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04/05: Reports:

Football League Division Two, 31/08/04, 7.45pm
Leeds United
I'm not your sister!
By Ian Grant

The following sentence contains strong language. I can only apologise; it simply can't be avoided.

That Michael Winner advert is a fucking crime.

There, there. All over now.

Despite that, there is a twisted, shameful part of me that loves it. Nothing to do with the on-camera action, which is appalling in an epic, jaw-dropping and scandalous way, but the mental image of what must've been happening off-camera. Because, in an age of corporate spin, there is something wonderful about seeing cracks appear....

So, even as you wince, it's hard to suppress a smile at the thought of a large insurance company having written a hefty cheque to its highly-paid advertising folk for the hire of a stately home, a fleet of cars, an actress who'll never work again, Michael Winner, and a day's filming. The thought of each and every one of them reaching the point of suicidal, sweating, red-faced frustration in an attempt to conjure up something presentable from their ill-chosen star and their nonsensical script. The thought of various people's faces when the finished product was premiered to the board.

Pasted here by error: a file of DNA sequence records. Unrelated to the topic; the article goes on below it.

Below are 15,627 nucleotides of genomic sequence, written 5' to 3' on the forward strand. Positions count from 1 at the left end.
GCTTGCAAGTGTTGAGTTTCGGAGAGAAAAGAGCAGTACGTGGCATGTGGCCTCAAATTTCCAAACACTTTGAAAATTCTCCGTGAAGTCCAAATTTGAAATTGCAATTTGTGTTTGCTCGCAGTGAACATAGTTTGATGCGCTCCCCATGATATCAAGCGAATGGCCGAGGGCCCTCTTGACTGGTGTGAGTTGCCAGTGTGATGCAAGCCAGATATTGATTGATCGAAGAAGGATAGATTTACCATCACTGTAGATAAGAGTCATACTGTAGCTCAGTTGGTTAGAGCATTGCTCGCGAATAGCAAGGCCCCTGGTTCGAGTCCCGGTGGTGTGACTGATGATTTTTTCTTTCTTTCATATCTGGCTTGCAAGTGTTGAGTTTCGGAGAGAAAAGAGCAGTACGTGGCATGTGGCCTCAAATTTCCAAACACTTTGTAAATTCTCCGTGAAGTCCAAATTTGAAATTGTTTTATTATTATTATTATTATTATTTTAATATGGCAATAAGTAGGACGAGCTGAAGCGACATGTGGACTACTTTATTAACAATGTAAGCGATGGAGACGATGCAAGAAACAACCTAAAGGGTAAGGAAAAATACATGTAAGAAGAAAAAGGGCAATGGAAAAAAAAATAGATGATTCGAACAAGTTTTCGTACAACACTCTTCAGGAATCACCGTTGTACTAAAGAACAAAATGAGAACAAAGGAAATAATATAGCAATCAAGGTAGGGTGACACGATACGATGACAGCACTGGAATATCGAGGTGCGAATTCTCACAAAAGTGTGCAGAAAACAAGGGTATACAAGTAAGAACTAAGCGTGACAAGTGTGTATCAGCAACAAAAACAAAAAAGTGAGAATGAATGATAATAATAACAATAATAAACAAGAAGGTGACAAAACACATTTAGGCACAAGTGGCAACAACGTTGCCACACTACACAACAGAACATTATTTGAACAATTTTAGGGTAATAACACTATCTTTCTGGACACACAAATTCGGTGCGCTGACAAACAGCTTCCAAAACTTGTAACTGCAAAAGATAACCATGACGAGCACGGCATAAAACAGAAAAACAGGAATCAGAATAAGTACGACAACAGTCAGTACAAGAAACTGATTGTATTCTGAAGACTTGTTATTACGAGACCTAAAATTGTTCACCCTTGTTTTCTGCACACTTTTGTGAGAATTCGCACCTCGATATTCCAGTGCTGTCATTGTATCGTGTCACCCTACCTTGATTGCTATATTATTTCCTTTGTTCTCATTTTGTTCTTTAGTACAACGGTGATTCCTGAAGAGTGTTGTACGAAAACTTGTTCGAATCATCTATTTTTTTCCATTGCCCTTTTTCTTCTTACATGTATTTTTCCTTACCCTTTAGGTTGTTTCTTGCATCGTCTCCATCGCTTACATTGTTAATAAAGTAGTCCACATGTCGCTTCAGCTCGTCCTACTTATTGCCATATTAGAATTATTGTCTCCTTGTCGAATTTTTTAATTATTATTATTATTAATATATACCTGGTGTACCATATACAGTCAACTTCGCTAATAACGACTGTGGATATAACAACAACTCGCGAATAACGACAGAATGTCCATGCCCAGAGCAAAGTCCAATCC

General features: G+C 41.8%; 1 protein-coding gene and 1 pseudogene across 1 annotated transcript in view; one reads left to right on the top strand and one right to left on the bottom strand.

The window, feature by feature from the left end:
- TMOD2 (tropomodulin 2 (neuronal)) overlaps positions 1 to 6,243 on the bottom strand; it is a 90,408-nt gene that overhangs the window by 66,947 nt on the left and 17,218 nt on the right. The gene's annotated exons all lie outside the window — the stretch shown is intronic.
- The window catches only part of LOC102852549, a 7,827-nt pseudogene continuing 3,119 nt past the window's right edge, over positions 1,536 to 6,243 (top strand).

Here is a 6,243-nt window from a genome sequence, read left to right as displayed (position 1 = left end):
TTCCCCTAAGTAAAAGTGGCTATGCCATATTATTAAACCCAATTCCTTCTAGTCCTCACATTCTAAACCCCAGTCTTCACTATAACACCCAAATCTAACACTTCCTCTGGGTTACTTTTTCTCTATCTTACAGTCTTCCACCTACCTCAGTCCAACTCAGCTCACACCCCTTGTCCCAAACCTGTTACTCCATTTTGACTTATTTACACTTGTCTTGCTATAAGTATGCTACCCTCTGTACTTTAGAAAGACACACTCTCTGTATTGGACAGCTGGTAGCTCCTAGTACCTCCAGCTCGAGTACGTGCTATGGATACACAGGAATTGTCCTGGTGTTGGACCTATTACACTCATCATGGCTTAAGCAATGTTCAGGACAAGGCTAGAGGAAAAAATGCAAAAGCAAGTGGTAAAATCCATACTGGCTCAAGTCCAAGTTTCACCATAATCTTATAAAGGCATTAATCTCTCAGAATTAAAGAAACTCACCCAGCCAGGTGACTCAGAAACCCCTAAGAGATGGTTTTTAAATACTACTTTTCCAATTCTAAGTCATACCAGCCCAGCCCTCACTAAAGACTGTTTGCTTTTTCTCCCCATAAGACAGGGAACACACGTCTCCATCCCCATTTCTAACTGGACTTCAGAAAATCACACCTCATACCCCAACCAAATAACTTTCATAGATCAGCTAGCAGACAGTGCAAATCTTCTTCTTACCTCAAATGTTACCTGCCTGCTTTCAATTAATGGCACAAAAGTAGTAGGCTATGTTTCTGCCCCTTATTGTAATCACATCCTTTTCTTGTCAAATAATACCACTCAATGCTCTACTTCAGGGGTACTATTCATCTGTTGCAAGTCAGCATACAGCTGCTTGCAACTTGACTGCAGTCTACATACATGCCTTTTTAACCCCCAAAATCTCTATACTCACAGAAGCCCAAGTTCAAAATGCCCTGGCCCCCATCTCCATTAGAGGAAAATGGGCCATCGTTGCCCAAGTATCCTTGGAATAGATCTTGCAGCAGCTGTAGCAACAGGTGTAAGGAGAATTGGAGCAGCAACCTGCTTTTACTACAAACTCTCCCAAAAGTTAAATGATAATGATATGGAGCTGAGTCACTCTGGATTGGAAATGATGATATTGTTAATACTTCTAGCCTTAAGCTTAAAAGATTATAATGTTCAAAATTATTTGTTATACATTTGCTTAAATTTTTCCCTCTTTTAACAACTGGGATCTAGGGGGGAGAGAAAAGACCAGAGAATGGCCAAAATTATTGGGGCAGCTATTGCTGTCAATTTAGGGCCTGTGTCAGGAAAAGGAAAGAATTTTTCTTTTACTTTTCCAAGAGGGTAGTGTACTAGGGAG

It's a landmark, no doubt about it. And, in an awful way, it works: whenever it comes on, which has been painfully often for cricket fans, it's extraordinarily hard not to watch. Your gaze is drawn towards it; each horrifying detail becomes clearer with repeated exposure. It's unforgettable, like the taste of soap.

For similar reasons, it's been hard not to pursue a grim, obsessive fascination with events at Elland Road in recent times: cracks appearing in a different, similar age of corporate spin. "WHO ARE YOU?" howls the bemused Leeds fan. "I'M YOUR ENORMOUS OVERDRAFT!" bellows Mark Viduka, puffing his chest out in front of a line of expensive cars and a stately home, before disappearing to wherever he is now. (Middlesbrough? I'm guessing.) To be honest, it's been quite hard to muster much sympathy either, given that Leeds' downfall was the pursuit of Champions League temptation. Spend your money on coke, champagne and Terry Venables; repent at leisure later on.

Besides, every time that one of these top flight giants gets dumped back into the Football League, a small and satisfying, if largely insignificant, blow is struck for natural, level sporting competition. The rich and powerful have made so many attempts to insure themselves against disaster, and it's reassuring to know that they've not yet been entirely successful. For now, it can still go horribly, spectacularly wrong. Given the role played by 15m of Jack Petchey's fortune in the March takeover, it may get worse yet.